If you have ever managed to make it down to Truck Festival in Steventon, Oxfordshire then there is every possibility that by the time you’re nursing your hangover on Sunday morning, Keyboard Choir are going some way to make it better. You won’t have missed them, they’re the ones with the ambient electronica and the robots made from tin foil and old cardboard boxes.
For those of you not familiar with Keyboard Choir, they formed when members of The Evenings and Sunnyvale Noise Sub-Element (both Oxford bands) decided to try and create an electronica band that performs in the same way as a conventional rock band. Live, Keyboard Choir are a real spectacle. Cues are introduced by way of a conductor, samples drift in and out of the ether, and then there are those robots who lazily dance around like Castrol GTX was like some kind of cyborg Ketamine.
Although it is quite something to witness visually; can Keyboard Choir translate their live beauty to a plain old boring CD?
At times you would have to say that they lose some of their charm since half the attractions in seeing the Choir live (and it is a Choir) is seeing that the music they create is not simply a bunch of computers babbling away to each other in an endless stream of binary. As a listening experience, if you didn’t know any better this could well be an album created by one guy in his bedroom, rather than a six strong collective.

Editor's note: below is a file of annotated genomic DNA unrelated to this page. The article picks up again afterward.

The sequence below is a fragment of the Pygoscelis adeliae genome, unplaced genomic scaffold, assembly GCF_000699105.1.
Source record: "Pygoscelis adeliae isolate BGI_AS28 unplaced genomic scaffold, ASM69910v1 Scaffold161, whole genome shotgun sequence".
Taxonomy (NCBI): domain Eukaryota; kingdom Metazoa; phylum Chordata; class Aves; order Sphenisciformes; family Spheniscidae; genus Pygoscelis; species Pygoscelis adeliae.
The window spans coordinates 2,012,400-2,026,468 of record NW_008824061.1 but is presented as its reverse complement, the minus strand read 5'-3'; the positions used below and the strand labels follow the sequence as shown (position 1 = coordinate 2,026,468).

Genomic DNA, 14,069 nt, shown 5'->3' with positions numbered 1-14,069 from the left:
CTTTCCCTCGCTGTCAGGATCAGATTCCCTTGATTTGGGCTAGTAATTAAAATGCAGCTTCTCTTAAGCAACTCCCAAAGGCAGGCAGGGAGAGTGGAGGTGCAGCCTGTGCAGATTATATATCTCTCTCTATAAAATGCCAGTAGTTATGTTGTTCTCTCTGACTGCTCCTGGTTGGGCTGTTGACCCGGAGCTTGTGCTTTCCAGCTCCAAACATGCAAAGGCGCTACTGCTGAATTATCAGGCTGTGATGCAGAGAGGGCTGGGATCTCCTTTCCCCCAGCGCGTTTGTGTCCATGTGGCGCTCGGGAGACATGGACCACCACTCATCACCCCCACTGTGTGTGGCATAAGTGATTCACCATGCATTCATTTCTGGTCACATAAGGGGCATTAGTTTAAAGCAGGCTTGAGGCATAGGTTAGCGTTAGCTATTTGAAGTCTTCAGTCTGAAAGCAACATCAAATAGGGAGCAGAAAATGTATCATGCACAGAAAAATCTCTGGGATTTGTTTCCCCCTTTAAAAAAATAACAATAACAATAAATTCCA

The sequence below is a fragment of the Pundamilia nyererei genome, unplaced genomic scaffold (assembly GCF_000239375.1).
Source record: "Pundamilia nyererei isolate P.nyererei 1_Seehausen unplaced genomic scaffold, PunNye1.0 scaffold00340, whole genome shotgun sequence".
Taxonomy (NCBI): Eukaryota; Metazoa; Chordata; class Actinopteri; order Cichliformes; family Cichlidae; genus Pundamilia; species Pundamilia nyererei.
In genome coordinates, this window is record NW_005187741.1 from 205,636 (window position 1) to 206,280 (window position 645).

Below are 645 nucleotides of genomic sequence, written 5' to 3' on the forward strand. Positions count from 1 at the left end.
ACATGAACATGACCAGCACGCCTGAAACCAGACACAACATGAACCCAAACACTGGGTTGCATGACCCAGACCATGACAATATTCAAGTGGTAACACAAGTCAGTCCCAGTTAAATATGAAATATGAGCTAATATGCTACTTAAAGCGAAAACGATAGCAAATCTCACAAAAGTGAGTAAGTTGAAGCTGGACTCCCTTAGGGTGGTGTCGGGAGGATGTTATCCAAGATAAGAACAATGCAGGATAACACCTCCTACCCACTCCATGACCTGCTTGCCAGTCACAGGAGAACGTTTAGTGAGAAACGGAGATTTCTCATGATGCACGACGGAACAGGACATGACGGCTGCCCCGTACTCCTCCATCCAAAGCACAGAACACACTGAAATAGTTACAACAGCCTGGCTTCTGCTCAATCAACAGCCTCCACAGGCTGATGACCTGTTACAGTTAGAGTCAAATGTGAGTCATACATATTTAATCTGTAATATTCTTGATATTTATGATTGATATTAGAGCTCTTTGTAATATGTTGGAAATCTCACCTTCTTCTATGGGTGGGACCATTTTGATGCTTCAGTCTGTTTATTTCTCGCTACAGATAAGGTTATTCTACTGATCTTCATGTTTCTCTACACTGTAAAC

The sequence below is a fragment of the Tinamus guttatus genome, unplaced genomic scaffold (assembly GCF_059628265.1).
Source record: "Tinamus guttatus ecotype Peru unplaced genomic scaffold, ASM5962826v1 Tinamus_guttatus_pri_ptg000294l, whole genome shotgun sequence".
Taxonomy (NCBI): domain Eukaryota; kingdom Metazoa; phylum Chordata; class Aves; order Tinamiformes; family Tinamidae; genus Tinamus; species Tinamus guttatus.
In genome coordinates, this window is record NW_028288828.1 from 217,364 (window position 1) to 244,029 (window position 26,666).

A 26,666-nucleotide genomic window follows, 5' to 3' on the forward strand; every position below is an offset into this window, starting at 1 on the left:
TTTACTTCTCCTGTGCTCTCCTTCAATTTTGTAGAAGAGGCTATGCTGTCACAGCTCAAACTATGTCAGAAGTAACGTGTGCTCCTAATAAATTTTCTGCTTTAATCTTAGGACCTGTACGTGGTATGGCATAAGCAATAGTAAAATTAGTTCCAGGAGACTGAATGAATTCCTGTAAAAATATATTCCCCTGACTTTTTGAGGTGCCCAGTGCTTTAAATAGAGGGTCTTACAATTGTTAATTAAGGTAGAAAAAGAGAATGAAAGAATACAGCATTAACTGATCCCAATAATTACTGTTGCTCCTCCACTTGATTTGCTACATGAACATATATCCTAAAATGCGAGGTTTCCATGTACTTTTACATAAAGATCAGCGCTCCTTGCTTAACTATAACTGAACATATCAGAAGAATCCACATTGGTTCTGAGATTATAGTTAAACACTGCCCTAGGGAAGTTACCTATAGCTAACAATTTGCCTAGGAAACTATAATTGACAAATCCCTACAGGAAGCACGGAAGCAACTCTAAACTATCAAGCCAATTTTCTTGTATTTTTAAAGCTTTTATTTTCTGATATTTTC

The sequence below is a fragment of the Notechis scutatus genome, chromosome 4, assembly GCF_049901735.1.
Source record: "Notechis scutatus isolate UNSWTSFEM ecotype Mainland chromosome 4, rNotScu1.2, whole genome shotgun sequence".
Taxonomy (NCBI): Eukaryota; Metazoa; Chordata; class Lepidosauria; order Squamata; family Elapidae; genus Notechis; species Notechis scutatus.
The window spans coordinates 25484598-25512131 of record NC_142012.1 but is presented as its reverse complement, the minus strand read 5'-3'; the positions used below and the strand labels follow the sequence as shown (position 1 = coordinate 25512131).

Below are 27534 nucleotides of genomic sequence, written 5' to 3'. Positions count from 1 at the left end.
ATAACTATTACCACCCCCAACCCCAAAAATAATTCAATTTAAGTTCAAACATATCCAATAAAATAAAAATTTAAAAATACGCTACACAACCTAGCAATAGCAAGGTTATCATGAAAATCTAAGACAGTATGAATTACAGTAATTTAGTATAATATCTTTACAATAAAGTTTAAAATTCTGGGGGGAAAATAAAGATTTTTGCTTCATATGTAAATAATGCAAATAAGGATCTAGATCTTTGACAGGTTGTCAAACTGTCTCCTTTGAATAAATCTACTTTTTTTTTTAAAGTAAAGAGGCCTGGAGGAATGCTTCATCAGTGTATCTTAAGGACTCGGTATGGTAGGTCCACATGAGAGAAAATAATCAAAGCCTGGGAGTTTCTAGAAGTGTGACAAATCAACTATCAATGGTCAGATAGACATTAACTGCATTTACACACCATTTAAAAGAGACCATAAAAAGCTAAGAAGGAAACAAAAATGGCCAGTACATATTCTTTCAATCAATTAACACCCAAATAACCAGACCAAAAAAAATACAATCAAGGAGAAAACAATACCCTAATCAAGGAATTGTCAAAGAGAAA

That aside, there are some truly stunning moments on Mizen Head To Gascanane Sound. Keyboard Choir are obviously fluent in most aspects of electronic music, as the album manages to reference points throughout its short but influential history. There are times when the BBC’s Radiophonic Workshop spring to mind (they were responsible for the Dr. Who theme tune), but there are touches of Vangelis and The Chemical Brothers here and there too.
Most notable is In This Situation, Thinking Won’t Help, a track that sits comfortably at the more contemporary end of the spectrum. Its resonant bass lines thunder pleasingly, keyboard lines twist in and out of each other and somehow it amalgamates into something that sounds like the theme from a 1970s American cop show that stars those robots from the Smash adverts.
Liam Ings-Reeves (formerly of Suitable Case For Treatment, currently residing in Mephisto Grande) makes an appearance midway through proceedings sounding not unlike a toothless preacher from the Deep South, who would most likely have HATE tattooed across the knuckles of both hands. His presence adds a disconcertingly inhuman human voice to the track, forcing you to embrace the pulse of the keyboards further still.
Bugs continues the somewhat downbeat mood to the album set down by opening track The Drone of The Hearse, by recalling films like Threads and the fear of nuclear holocaust. It’s a desolate track that punctuates the sound of nuclear winter with the harsh clicking of insect mandibles. As much as we love it, at times we can’t wait for it to end, mainly because after the brief interlude of La Fin De Tout, the album wraps up with the robo-orgasm of Electrical Unity. A tune in which it is possible to get thoroughly lost as vapourous motifs drift by like clouds, or belches as they would no doubt be in the world of Sabres of Paradise.
There are times when the band seems to lose their way a little, but for the most part this is a beautiful and endearing album that proves that when you take away all the visual elements of their live performance, the music is still what makes them truly special.